A number of languages were spoken in Italy in the first millennium BC. With the exception of Latin and Greek, these languages are fragmentarily attested, mainly through quite short inscriptions. But even so, detailed descriptions of the ritual practices of that time are to be found therein.

In this project, Emmanuel Dupraz will study five of these documents: the Tabula Capuana in Etruscan (early 5th century BC), the Liber Linteus also in Etruscan (2nd century BC?), the Iguvine Tables in Umbrian (3rd - 2nd century BC), the Table of Agnone in Oscan (late 3rd century BC) and finally Cato the Elder's ritual descriptions in the De Agricultura, written in Latin (2nd century BC) which allow a comparison with a well-documented language. These texts have an injunctive character, describing rituals which have to be performed by the readers in the future, in contrast to many other texts that describe acts performed at a precise moment in the past by a specific person.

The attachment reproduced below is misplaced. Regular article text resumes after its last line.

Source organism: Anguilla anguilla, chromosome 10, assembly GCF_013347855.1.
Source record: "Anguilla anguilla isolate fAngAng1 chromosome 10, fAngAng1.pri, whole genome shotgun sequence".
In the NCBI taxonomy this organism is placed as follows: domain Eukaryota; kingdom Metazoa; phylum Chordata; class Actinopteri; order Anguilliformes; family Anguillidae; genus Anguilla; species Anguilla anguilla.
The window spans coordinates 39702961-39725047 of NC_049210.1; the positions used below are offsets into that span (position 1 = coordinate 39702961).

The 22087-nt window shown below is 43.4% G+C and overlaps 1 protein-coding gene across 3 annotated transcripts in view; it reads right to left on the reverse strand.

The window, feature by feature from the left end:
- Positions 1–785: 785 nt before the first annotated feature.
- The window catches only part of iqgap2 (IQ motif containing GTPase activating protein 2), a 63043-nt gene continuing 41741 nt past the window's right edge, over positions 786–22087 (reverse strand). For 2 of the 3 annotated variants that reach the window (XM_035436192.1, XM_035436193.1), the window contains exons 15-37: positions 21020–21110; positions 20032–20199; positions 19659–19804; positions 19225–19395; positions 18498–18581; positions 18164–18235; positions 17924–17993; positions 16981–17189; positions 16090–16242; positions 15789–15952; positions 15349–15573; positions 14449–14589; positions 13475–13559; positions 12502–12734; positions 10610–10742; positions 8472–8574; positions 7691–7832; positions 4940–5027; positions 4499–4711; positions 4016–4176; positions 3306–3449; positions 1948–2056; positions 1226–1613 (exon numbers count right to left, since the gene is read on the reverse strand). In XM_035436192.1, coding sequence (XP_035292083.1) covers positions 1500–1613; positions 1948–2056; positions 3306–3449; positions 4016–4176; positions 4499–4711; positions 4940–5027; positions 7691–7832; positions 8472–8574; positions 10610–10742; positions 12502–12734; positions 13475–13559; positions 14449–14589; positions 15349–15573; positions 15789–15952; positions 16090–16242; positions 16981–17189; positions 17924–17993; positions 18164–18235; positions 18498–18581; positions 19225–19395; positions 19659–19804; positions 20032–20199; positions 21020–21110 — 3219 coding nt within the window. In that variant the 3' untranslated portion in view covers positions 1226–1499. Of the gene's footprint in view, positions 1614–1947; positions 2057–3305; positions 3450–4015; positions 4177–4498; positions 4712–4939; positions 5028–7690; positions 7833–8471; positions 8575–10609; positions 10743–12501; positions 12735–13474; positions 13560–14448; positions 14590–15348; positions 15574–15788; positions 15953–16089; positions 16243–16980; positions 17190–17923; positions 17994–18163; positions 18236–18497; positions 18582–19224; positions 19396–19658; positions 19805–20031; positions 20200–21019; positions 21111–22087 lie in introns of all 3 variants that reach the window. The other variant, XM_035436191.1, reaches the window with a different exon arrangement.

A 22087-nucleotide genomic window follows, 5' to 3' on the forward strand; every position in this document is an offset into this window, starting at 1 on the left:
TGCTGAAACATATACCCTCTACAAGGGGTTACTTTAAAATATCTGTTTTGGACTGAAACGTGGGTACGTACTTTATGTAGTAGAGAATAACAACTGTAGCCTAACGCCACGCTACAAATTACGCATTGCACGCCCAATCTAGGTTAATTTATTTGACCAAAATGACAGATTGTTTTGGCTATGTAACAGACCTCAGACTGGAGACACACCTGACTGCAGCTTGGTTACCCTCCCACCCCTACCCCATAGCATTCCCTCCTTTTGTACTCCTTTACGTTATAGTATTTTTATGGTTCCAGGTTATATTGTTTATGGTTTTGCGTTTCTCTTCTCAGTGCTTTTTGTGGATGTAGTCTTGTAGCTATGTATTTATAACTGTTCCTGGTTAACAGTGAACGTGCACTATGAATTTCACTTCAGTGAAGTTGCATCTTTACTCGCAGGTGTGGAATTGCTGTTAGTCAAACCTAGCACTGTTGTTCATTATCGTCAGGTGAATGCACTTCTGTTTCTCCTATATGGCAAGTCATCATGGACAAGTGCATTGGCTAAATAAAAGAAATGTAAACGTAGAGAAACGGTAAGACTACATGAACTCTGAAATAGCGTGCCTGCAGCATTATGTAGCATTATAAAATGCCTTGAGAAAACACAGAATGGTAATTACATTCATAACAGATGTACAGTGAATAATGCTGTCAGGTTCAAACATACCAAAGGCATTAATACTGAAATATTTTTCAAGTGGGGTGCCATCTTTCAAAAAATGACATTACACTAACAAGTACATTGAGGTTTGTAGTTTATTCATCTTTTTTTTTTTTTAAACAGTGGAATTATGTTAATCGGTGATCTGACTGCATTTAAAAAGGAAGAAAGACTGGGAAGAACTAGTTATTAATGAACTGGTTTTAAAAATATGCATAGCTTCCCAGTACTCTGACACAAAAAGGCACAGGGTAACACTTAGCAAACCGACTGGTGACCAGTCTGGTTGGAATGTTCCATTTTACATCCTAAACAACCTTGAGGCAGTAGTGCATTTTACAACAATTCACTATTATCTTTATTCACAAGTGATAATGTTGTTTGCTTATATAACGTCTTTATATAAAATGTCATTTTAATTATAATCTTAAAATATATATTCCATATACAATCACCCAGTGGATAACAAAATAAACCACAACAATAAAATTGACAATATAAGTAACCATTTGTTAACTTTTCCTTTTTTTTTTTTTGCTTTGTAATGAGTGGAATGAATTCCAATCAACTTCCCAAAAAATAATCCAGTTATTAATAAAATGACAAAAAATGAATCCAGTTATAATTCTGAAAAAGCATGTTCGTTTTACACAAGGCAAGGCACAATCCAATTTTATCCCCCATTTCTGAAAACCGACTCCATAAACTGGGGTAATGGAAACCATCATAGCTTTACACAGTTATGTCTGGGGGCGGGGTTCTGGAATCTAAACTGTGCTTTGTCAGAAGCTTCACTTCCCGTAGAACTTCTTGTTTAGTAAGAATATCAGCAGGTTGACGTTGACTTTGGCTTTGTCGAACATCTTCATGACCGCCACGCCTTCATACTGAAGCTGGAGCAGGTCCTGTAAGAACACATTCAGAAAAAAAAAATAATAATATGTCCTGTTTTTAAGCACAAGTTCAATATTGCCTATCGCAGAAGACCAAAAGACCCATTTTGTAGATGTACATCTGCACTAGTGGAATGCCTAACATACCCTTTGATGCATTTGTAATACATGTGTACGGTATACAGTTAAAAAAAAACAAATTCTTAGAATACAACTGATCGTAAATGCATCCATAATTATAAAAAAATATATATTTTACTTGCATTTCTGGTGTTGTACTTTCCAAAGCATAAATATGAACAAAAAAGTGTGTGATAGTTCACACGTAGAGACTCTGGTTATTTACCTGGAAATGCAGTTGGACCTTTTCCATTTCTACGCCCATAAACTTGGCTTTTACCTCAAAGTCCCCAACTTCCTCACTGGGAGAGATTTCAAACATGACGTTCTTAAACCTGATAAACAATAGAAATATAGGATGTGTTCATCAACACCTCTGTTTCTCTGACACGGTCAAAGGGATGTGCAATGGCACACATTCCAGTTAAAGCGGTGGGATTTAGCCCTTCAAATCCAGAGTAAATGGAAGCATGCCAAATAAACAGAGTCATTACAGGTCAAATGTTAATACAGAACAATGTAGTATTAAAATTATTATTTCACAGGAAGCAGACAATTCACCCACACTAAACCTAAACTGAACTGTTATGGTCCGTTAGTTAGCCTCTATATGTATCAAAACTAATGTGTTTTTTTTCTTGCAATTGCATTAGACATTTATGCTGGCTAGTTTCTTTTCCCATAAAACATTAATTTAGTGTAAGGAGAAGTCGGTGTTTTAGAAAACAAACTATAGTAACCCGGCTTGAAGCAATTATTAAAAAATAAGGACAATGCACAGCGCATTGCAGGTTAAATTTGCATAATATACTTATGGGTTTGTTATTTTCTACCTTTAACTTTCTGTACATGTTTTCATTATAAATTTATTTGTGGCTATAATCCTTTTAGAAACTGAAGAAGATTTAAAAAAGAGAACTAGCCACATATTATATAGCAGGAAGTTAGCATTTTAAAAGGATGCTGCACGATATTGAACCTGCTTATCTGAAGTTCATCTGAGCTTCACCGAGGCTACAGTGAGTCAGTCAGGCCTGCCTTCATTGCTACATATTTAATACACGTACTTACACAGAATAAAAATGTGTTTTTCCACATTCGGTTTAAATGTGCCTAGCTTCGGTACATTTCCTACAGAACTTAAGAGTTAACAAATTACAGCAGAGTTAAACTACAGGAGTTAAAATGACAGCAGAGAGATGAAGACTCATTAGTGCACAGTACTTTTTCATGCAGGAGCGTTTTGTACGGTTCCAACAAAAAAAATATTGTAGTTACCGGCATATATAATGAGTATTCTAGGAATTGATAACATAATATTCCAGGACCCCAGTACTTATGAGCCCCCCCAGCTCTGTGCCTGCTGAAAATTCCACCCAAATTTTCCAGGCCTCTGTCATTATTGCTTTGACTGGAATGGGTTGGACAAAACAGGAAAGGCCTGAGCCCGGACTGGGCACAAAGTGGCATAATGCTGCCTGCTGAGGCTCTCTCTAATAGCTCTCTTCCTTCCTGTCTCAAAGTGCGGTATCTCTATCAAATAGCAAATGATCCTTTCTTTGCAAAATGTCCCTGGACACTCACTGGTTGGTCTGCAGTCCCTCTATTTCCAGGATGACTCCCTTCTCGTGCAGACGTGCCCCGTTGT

Such documents can be used as a comparison base from both a linguistic and religious perspective: the researcher and his team will be studying the lexical, syntactic and stylistic choices used, as well as the relationship between the text and how the ritual was actually performed. These parameters will allow them to determine whether a common base existed for all the religious rituals of that period, despite the diversity of languages and communities existing at that time in Italy. The study will allow progress to be made in the fields of semantics, syntax and stylistics, neglected by linguistic studies often focused solely on phonetics and morphology, as well as in the history of religion.


DUPRAZ Emmanuel
Literary, Philological and Textual Studies
Faculty of Letters, Translation and Communication

Created on August 31, 2018